Even if you don’t have super long-lasting friendships due to location changes or personal growth, you probably have more friends than romantic partners if you’re monogamous. This means that even if your friendships don’t last super long, one of your friends will be around when you need them. Think of it as not putting all your eggs in one basket.

Practicing intimacy (and boundaries) in your friendships will help you have healthier romantic relationships

Even the best romantic relationships are always complicated. When non-platonic intimacy gets involved (re: sex), many of us tend to wrestle with qualities we don’t love within ourselves. Think: jealousy, anxiety, or obsessive behaviors.

Chances are, you don’t deal with these types of negative emotions in your friendships, and can freely give love the way you want to without worrying so much about scaring someone away, being taken advantage of, etc.

This is why practicing platonic intimacy in your friendships can ultimately help you to be a better partner. Because at the end of the day, the person you choose to be in a romantic relationship with should treat you like a great friend, and you should treat them with the same respect and love that you would give a great friend as well.

Likewise, you should give your romantic partner similar boundaries you would give your best friend and practicing this in your friendships will make it easier for you to do so in your romantic relationships as well.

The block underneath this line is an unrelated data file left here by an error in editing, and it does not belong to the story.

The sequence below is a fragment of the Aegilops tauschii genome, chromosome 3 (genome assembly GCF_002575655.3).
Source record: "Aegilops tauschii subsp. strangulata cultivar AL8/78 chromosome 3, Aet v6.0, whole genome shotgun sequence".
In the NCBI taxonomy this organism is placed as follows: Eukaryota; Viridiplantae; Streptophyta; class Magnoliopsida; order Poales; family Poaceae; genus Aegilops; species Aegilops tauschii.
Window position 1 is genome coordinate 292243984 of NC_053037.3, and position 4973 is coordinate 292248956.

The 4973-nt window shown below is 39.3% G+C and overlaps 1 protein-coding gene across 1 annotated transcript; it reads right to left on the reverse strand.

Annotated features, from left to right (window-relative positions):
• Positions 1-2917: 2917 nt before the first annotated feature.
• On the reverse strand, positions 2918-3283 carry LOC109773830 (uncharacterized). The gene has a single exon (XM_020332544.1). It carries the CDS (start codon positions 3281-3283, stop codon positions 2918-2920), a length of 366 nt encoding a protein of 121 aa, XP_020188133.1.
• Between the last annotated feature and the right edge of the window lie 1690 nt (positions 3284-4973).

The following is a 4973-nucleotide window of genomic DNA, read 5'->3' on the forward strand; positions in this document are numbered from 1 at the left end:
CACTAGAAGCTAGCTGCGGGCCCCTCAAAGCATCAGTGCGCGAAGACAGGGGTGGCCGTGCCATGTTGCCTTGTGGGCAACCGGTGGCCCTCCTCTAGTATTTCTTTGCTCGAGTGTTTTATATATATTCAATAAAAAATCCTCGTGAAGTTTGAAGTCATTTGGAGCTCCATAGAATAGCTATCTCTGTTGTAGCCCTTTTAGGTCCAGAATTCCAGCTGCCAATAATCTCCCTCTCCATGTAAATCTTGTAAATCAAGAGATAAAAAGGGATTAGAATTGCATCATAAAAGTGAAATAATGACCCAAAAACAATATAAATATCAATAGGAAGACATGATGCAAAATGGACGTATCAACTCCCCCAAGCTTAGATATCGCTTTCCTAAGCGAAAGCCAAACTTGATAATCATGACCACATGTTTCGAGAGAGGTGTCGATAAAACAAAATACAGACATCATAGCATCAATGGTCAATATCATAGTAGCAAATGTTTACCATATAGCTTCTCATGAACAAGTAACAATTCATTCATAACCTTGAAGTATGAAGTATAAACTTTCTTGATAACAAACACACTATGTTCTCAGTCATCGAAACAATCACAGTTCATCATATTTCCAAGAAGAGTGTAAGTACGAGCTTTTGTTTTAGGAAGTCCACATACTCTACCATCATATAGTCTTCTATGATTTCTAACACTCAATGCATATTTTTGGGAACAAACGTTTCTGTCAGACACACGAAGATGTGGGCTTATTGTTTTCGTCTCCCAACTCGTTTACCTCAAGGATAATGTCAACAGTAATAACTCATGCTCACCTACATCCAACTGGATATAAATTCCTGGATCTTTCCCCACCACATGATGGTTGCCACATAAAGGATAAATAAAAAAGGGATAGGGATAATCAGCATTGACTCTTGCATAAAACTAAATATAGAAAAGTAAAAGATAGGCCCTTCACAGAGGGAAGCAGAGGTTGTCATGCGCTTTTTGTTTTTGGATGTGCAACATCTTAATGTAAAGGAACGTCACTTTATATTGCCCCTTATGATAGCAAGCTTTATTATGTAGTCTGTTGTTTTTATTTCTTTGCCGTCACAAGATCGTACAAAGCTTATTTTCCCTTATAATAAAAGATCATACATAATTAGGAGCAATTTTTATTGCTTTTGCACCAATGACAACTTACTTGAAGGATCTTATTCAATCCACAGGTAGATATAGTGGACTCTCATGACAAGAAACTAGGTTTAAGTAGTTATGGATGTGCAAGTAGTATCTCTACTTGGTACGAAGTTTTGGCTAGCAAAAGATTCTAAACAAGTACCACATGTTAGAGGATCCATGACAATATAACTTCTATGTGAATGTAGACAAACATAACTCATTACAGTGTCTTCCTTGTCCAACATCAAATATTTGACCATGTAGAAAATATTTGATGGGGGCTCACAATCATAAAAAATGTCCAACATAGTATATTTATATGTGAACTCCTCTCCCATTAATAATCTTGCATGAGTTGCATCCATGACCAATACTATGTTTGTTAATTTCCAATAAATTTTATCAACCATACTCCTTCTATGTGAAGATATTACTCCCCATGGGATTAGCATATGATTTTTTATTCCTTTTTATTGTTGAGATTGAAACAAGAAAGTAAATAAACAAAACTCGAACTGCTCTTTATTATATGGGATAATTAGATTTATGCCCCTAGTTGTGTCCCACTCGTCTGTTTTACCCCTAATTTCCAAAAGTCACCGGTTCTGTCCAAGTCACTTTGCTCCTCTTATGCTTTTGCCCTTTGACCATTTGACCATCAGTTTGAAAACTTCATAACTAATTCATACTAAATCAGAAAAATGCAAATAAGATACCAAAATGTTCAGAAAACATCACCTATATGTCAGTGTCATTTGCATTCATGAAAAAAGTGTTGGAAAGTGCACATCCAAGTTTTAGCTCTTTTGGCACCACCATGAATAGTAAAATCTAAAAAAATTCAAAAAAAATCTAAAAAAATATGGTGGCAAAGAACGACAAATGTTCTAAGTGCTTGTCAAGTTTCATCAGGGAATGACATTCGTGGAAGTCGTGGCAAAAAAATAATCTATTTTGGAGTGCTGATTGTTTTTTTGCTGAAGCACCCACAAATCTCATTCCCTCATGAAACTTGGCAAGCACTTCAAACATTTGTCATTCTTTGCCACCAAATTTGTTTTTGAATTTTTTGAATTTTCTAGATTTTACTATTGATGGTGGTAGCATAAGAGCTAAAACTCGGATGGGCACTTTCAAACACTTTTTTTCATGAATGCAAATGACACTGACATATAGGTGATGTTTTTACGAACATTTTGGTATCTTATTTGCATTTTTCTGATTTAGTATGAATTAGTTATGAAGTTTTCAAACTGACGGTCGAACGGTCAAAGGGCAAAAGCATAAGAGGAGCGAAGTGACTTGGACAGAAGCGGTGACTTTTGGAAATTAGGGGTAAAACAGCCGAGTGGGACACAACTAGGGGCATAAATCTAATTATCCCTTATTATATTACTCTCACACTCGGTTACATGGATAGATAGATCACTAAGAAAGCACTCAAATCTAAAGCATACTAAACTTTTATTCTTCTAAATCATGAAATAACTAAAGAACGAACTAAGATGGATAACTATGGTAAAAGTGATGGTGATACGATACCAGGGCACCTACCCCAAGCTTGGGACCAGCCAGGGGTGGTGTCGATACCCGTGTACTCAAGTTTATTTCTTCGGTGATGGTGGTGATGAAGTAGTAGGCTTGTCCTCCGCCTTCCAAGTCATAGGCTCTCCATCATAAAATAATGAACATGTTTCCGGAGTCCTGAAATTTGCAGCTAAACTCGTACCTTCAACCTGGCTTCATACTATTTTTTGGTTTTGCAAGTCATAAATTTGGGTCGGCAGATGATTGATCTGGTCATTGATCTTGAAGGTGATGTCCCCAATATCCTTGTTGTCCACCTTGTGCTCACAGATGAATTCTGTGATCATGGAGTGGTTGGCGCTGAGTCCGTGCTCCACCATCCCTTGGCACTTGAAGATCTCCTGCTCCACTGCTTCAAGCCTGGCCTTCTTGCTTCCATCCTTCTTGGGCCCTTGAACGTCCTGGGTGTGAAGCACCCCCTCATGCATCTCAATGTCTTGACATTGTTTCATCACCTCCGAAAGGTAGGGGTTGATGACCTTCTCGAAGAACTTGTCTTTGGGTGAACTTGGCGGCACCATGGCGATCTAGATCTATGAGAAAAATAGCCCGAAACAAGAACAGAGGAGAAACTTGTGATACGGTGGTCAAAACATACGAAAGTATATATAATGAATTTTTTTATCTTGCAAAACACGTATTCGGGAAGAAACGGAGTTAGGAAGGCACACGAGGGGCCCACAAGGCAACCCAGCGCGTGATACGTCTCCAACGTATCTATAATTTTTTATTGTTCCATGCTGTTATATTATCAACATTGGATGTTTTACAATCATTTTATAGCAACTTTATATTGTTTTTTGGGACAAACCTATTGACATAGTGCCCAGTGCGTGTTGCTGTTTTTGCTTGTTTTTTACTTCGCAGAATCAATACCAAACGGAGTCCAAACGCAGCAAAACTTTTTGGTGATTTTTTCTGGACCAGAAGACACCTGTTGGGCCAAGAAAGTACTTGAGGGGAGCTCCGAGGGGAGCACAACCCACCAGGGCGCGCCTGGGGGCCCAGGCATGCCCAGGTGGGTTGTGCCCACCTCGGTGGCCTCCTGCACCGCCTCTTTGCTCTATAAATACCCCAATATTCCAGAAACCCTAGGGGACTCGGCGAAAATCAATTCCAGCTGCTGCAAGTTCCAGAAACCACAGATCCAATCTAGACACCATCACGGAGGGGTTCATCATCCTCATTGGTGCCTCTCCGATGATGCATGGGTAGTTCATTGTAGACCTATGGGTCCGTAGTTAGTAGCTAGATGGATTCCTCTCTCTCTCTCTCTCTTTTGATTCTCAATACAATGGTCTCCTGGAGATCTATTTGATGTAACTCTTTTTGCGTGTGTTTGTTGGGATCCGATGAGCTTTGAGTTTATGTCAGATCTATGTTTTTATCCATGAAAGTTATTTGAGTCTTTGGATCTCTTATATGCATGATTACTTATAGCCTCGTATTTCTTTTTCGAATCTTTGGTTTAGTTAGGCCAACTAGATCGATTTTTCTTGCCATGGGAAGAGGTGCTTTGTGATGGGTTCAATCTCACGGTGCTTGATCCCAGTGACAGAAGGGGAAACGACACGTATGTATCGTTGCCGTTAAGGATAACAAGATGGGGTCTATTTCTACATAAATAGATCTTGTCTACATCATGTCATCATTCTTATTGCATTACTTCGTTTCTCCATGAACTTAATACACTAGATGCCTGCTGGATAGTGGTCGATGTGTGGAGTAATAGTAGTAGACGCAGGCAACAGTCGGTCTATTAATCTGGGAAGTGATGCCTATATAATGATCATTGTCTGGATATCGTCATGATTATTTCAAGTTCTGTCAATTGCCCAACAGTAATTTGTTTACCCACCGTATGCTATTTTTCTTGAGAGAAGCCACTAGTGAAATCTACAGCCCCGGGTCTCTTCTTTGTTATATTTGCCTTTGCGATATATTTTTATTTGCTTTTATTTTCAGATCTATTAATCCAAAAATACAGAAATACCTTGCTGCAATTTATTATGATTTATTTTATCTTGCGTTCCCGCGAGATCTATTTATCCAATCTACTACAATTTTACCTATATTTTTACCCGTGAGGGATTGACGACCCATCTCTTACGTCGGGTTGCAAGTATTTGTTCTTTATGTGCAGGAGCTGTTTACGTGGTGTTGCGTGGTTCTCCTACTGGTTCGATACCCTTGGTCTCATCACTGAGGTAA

Nurturing friendships can help protect you from jumping into another romantic relationship too soon

Like I mentioned in the intro, lots of us are feeling a bit lonely right now. We want someone to bake bread with, take care of our plant children with, and watch HULU with. We want someone to cuddle with at the end of the day after a particularly grueling Zoom meeting with our boss. 

But our culture is so focused on finding a romantic partner for these activities, that you may have never asked yourself, why can’t I do these things with my friends? Of course, you can, and building a close circle of friends that you can do these types of activities with will ensure that you don’t cling on to a romantic partner that doesn’t meet your standards just because you’re afraid of being lonely.

As a bonus, you’ll likely realize that it’s better to have multiple friends for all the activities you want company for. Because the person that enjoys ordering extravagant, three-course takeout meals with you may not be the same person who wants to play Wii Tennis with you, and that’s totally normal! This brings me to my next point…